With Pho, people don’t cook the beef beforehand. When you order a bowl of Pho, the cook will cut the beef into thin slices and dip them into the boiling broth.
You can choose toppings from the menu to go into your bowl, including rare beef, chicken, beef meatballs, brisket, tripe, and tendons.
When you go to a ramen stall, you can consider various options for your order. For instance, you can order cha-shu-men with an extra pork slice, ajtama ramen with a boiled egg, or kikurage ramen with extra mushrooms. Meat slices in ramen are also thicker.
You can also choose the thickness of the broth or how oily it will be. The firmness of noodles is also an option for you to pick.
Learn how Pho and ramen are so distinctive and delicious in their own way.
How Pho And Ramen Look When Served
If you order a bowl you Pho in a restaurant, you can see a variety of toppings that sometimes cover the whole bowl. Slices of beef, chicken, beef meatballs, brisket, tripe, tendons, herbs, and vegetables make up a very colorful and mouth-watering bowl of Pho.
With ramen, you usually have thick slices of fried or roasted meat, a soft-boiled egg, seaweed, and scallion scattered on top.
On serving Pho, the waiter will bring a plate of various vegetables and herbs along with your bowl. The additional seasonings, such as fish sauce, hoisin sauce, and chili, lie ready on the table. You can freely add them to your bowl without extra charge.
On the other hand, ramen doesn’t come with extra vegetables or seasoning on the serving. Regarding additional flavors, you can add lime, chili, and fish sauce to your Pho.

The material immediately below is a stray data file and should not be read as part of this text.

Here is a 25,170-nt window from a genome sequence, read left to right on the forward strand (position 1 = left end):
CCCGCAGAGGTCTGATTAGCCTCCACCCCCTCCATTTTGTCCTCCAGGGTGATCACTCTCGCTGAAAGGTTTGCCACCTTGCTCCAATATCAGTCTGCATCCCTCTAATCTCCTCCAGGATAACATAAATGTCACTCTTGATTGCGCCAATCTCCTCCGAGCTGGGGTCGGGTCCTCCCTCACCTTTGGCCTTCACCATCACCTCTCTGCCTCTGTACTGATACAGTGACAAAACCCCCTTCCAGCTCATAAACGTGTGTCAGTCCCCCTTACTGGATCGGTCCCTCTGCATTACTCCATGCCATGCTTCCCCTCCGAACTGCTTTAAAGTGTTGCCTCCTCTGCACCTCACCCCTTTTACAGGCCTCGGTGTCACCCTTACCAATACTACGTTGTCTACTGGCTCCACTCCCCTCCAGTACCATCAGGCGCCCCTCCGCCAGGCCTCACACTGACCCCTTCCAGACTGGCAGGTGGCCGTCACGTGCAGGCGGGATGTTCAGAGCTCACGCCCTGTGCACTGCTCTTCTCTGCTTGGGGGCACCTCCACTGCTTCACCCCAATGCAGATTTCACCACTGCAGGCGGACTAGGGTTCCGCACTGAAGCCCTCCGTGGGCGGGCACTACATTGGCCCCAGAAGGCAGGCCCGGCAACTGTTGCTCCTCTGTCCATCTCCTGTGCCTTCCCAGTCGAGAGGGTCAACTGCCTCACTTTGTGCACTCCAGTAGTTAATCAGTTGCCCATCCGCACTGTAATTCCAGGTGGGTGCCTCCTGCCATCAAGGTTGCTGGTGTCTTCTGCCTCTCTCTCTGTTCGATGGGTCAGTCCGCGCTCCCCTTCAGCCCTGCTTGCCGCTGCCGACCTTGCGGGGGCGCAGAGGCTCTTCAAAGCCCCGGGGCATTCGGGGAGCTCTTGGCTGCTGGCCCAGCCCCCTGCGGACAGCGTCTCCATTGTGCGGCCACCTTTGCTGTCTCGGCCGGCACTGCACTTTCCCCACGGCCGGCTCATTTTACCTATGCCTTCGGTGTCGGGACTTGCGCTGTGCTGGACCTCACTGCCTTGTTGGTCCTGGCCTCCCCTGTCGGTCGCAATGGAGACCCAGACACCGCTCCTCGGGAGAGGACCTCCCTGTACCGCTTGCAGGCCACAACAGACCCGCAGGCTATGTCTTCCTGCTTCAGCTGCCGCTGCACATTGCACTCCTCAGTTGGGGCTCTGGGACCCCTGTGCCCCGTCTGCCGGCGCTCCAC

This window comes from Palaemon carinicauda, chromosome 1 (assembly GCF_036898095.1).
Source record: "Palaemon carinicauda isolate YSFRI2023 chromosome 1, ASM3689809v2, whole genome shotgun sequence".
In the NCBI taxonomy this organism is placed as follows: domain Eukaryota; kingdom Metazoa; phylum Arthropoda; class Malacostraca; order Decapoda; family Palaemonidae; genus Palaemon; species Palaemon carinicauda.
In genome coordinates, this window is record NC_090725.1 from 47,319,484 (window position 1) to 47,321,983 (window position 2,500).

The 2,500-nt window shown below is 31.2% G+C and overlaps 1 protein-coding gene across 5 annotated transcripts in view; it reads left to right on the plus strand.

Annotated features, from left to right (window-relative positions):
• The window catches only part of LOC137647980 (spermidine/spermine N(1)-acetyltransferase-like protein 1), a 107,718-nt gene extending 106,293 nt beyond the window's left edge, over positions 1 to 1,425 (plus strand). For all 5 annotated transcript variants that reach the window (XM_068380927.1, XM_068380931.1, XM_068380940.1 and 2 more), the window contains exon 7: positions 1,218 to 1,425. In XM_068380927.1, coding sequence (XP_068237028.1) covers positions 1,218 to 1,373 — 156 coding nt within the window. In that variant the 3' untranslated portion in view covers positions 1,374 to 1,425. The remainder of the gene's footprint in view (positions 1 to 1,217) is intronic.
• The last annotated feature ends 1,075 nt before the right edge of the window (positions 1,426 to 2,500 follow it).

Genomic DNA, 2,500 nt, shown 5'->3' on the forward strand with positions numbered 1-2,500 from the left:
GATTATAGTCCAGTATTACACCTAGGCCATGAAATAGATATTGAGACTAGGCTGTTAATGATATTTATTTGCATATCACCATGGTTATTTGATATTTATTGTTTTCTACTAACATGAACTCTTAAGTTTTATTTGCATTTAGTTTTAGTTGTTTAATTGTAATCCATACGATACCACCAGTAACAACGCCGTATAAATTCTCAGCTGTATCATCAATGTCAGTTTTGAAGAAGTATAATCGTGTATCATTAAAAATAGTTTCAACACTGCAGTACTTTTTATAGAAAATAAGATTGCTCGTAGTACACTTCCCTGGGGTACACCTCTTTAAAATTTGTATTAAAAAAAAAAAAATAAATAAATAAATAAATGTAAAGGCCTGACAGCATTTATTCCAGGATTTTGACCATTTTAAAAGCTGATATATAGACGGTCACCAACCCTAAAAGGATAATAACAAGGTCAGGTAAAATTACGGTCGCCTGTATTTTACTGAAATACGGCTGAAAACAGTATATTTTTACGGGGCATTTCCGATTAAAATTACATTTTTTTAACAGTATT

For ramen, flavors are predetermined in the cooking process. People add soy sauce, miso, and salt to make ramen more diverse in taste.
Ramen allows for more customization than Pho. There are plenty more ingredients you can put into your ramen, such as boiled eggs, green onions, sprouts, corn, roasted pork, and so on.
Now that you have learned the differences between Pho and ramen, you can get your useful knowledge from this FAQs section. Here are some common questions regarding Pho and ramen:
Don’t Miss Your Chance To Try Both Dishes!
While these savory soups have a lot of things in common, they come with special flavors and textures. Both kinds of noodle soup are slurp-worthy and hearty.
The umami taste of the broth and the combination of ingredients make them perfect on their own. After all, I cannot just say Pho or ramen is better because it depends on personal taste. You should try both to decide for yourself.
Hope you have the best experience with these heaven-sent noodle soups, and feel free to leave your thoughts about them. Finally, don’t forget to like and share to introduce this content to other food lovers!
- Pho (2022) Wikipedia. Wikimedia Foundation.
- Brown, M. (2022) Ramen: A tangled history of Japan’s unlikely National Dish (Asian 258 ), Chinese Food History. Chinese Food History.